Policy Research Paper

The Policy Research Paper is a five unit-long project that allows you the opportunity to examine an issue of current
relevance to local or national public policy making. Policy papers typically have one main agenda: address a current issue
or policy and propose/evaluate alternative policies that seek to improve the current state.
Policy papers tend to be very methodical, as a similar process is used each time to evaluate the different policies you are
advocating to your client. While literature papers focus primarily on textual analysis and building one’s argument, policy
papers focus much more on organization, thoroughness, and execution. Basically, if your client only has 15 minutes to
read your policy memo during his or her commute from the office to city hall, you want to make it easy for him or her to
navigate through your paper.
The Policy Research Paper should contain a comprehensive assessment of the problem, the proposed (or actual) policy,
and the potential (or actual) consequences of implementation of that policy. When you write your paper, you should think
of yourself as a staff person who must advise a policy maker facing a problem that must be resolved in the near future. As
this staff person, adopt one of the perspectives of public management as presented in this module, and frame your
responses around this approach.
The structure of public policy papers is different from typical papers and requires certain elements and sections in addition
to the traditional thesis, introduction, and conclusion.
When writing your public policy paper, make sure to include the following sections:
 Executive Summary: This goes at the very front of your paper and is a summary or abstract of your analysis. It is
essential that you include your policy recommendation here.
 Introduction: Explains to your audience why the issue/policy you have chosen to investigate is important and
relevant and what the current policy is. References to other research done on this issue can be included here as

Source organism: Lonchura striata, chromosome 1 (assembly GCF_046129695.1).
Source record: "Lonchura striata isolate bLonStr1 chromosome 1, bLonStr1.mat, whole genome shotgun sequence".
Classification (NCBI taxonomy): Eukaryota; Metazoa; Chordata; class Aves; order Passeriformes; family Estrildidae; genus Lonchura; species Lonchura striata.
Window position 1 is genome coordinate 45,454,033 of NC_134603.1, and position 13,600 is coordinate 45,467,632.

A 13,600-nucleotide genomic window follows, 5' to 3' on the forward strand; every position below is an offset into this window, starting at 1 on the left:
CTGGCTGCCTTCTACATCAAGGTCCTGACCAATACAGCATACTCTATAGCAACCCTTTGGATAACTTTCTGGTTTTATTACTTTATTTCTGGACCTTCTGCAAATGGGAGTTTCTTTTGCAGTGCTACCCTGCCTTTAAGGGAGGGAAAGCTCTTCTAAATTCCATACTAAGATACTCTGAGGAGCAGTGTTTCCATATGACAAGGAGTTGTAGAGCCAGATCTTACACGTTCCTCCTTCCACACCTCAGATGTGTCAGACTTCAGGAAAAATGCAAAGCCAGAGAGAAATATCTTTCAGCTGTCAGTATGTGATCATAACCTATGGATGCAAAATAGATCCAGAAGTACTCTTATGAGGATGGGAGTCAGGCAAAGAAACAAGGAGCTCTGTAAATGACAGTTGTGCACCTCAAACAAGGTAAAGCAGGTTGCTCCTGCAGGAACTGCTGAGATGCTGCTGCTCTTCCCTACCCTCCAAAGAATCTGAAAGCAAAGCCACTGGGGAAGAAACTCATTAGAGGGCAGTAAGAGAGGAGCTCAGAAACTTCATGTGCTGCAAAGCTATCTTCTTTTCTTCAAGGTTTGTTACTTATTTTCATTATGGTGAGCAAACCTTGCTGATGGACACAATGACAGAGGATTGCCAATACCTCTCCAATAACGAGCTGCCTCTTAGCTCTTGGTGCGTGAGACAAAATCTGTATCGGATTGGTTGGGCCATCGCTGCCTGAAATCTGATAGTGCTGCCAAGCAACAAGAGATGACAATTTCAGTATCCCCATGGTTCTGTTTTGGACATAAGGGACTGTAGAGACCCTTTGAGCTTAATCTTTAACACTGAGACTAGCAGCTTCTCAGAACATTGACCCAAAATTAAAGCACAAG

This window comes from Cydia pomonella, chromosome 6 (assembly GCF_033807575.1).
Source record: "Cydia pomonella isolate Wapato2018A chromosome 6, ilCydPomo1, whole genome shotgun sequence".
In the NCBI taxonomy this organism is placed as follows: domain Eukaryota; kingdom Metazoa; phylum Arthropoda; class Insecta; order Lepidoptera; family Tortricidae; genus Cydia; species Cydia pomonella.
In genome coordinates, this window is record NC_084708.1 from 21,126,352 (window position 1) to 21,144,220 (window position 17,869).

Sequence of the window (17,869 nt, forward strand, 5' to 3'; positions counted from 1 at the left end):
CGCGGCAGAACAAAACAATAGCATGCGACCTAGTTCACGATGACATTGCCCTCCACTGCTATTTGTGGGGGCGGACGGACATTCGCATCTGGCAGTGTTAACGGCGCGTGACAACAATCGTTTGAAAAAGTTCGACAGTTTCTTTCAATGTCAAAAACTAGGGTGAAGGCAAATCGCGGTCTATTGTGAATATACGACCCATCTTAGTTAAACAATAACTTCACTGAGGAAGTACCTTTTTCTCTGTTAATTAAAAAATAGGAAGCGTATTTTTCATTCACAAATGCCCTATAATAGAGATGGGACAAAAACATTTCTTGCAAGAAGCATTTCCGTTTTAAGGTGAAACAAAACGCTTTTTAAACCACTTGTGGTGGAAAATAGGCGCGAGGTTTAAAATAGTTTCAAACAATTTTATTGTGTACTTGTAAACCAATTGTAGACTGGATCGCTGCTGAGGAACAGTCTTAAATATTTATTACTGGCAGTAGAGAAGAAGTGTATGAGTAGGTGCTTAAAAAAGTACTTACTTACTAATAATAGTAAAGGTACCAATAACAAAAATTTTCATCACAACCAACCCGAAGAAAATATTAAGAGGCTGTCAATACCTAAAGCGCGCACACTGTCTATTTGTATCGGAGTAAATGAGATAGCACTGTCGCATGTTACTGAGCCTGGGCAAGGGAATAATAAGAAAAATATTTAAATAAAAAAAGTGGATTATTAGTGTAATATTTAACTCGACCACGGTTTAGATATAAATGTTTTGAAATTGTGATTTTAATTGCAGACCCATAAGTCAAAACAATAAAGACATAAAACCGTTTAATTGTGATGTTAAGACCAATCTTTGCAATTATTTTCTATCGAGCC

well.
 Criteria: Let the reader know what criteria you are using to evaluate your policies. Economic feasibility, political
feasibility, and environmental impact are common criteria. Criteria should also be unique to your chosen
policy/issue.
 Alternatives: These are the policies you are analyzing and evaluating in your paper. Alternative policies seek to
improve on current policy and/or approach issues from different perspectives. These alternatives are evaluated on
the criteria you have listed out above.

 Projected Outcomes and Tradeoffs: This section can be included in the evaluation of each alternative policy or set
apart on its own. Much of your individual analysis and opinion falls under this section, as you are called upon to
not only predict the effects and efficiency of your policies, but also assess the negatives and positives of your
alternatives.
 Recommendation and Discussion: Here is where you finally decide among your alternatives and advocate your
policy. Remember not to simply repeat what you have covered under Alternatives and Projected Outcomes and
Tradeoffs, but explain why your client should follow your analysis and enact the policy you have chosen.
Your paper must:
 be a minimum of 700 words;
 follow APA style; and
 include a cover page containing the tile of the assignment (Policy Research Paper), your name, and the university
name. The cover page and the reference page are not included in the required assignment page length.

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